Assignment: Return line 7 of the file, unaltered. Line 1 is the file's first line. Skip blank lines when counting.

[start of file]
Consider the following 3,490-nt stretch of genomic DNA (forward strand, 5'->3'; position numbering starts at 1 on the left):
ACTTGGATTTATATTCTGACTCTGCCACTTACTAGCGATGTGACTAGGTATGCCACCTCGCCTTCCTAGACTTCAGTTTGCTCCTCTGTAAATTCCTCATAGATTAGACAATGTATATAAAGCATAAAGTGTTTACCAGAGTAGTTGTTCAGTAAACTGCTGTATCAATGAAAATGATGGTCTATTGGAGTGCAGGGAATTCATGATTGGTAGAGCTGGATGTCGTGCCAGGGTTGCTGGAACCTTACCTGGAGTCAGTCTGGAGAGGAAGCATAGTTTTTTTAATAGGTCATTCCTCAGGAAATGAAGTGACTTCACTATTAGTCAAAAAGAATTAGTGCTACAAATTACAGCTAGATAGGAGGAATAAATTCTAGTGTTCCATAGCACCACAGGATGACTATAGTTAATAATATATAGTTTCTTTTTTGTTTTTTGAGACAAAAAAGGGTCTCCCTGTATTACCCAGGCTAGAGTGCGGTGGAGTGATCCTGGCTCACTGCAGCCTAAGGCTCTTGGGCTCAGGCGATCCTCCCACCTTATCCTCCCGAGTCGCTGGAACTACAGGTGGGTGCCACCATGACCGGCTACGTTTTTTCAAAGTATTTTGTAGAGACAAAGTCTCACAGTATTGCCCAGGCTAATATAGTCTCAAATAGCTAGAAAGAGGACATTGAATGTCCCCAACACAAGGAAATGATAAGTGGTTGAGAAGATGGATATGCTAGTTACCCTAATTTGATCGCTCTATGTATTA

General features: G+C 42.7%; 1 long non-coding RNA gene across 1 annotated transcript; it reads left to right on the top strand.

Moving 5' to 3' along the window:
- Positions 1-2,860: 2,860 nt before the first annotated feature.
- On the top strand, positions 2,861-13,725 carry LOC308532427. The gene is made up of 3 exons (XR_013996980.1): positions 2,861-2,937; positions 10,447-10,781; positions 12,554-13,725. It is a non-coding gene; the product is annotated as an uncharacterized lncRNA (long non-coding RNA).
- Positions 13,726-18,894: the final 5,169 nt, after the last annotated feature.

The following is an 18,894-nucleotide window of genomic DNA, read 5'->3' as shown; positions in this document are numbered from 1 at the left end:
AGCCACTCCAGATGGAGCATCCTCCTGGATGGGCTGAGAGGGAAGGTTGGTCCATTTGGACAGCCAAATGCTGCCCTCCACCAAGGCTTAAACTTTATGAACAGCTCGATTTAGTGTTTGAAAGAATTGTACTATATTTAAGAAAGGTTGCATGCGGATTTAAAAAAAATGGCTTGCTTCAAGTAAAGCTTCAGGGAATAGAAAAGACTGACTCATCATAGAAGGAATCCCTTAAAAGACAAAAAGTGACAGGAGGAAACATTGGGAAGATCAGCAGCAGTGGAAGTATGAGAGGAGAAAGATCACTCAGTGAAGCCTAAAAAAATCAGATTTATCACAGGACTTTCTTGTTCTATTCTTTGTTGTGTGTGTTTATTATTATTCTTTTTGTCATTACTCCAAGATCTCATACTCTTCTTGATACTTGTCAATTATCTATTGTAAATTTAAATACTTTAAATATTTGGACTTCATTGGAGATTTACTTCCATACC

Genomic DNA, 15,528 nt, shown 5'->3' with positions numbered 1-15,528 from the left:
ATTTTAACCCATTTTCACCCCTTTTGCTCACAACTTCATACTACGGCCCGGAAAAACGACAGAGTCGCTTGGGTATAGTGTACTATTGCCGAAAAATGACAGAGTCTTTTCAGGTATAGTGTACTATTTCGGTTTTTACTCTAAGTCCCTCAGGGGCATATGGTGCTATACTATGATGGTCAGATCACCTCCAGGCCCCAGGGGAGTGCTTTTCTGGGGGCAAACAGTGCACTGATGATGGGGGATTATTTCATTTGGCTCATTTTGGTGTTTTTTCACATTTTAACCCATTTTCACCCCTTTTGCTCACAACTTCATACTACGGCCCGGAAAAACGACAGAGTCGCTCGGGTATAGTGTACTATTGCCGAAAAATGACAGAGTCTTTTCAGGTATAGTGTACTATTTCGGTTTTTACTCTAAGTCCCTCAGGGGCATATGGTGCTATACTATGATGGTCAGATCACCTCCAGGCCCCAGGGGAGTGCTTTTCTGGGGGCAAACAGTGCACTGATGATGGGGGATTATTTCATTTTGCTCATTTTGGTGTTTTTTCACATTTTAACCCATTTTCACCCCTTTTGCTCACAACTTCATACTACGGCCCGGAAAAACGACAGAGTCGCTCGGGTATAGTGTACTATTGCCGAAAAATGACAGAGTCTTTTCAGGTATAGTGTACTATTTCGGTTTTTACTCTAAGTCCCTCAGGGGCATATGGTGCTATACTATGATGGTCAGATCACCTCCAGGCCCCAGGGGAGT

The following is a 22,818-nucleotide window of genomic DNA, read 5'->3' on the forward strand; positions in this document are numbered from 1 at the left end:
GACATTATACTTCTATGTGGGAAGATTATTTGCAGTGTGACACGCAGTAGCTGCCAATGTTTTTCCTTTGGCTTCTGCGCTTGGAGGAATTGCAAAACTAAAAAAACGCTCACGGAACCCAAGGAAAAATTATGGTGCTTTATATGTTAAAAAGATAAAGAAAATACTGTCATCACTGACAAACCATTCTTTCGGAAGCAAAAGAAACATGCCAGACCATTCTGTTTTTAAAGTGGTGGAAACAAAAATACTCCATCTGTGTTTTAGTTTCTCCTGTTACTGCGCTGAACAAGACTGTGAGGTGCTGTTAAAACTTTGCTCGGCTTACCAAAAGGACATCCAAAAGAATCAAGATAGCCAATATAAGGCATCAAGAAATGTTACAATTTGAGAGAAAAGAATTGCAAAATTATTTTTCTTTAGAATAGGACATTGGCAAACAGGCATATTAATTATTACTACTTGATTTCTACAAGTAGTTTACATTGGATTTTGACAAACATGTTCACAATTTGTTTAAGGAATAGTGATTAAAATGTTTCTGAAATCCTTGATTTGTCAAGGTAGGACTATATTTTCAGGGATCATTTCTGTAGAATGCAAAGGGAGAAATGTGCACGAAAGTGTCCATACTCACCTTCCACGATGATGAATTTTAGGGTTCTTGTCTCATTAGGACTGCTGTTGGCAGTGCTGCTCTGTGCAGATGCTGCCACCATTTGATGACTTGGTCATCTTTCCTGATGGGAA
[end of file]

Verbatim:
- Positions 13,726-18,894: the final 5,169 nt, after the last annotated feature.